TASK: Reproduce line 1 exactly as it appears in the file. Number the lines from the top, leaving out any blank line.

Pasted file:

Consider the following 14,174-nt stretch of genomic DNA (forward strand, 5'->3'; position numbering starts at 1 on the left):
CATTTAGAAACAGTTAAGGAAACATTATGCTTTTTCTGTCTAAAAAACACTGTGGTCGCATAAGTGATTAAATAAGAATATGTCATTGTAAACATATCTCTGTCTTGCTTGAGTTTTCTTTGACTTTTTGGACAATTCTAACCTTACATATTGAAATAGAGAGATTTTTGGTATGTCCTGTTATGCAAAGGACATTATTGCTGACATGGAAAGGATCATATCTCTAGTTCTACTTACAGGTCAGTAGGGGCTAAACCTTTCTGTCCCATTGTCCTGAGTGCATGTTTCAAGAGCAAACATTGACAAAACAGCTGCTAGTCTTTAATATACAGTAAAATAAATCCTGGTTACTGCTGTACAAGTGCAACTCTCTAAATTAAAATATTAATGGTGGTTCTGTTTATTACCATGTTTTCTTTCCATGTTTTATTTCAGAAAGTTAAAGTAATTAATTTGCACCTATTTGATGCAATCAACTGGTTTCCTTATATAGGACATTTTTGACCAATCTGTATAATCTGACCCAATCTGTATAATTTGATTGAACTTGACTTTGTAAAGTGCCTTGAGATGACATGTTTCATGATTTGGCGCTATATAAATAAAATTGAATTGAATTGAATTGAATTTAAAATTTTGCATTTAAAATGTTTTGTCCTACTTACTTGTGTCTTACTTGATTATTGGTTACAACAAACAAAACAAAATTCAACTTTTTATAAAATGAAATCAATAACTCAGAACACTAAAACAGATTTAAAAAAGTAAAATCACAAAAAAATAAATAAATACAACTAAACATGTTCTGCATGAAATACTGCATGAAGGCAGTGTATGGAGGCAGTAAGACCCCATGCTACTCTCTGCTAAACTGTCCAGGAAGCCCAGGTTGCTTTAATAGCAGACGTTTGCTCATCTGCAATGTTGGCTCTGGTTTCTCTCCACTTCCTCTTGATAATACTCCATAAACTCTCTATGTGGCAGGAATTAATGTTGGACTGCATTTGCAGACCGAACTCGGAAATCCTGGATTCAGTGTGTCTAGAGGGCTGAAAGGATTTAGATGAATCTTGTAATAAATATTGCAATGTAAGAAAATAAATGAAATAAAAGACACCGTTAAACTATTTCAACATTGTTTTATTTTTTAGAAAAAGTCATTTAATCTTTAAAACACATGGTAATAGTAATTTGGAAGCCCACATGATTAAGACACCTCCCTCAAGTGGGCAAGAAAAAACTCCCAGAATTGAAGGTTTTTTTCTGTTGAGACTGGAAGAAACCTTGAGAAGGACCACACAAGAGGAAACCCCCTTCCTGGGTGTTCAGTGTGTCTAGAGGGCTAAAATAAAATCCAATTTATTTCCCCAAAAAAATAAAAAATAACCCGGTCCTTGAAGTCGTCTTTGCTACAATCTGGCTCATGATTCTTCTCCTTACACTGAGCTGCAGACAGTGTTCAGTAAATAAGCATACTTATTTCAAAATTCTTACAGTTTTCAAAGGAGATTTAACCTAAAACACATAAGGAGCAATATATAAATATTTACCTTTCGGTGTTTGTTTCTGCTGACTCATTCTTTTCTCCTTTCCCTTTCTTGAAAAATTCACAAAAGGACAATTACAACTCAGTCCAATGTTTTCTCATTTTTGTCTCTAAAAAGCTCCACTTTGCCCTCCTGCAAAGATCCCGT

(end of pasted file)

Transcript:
Consider the following 14,174-nt stretch of genomic DNA (forward strand, 5'->3'; position numbering starts at 1 on the left):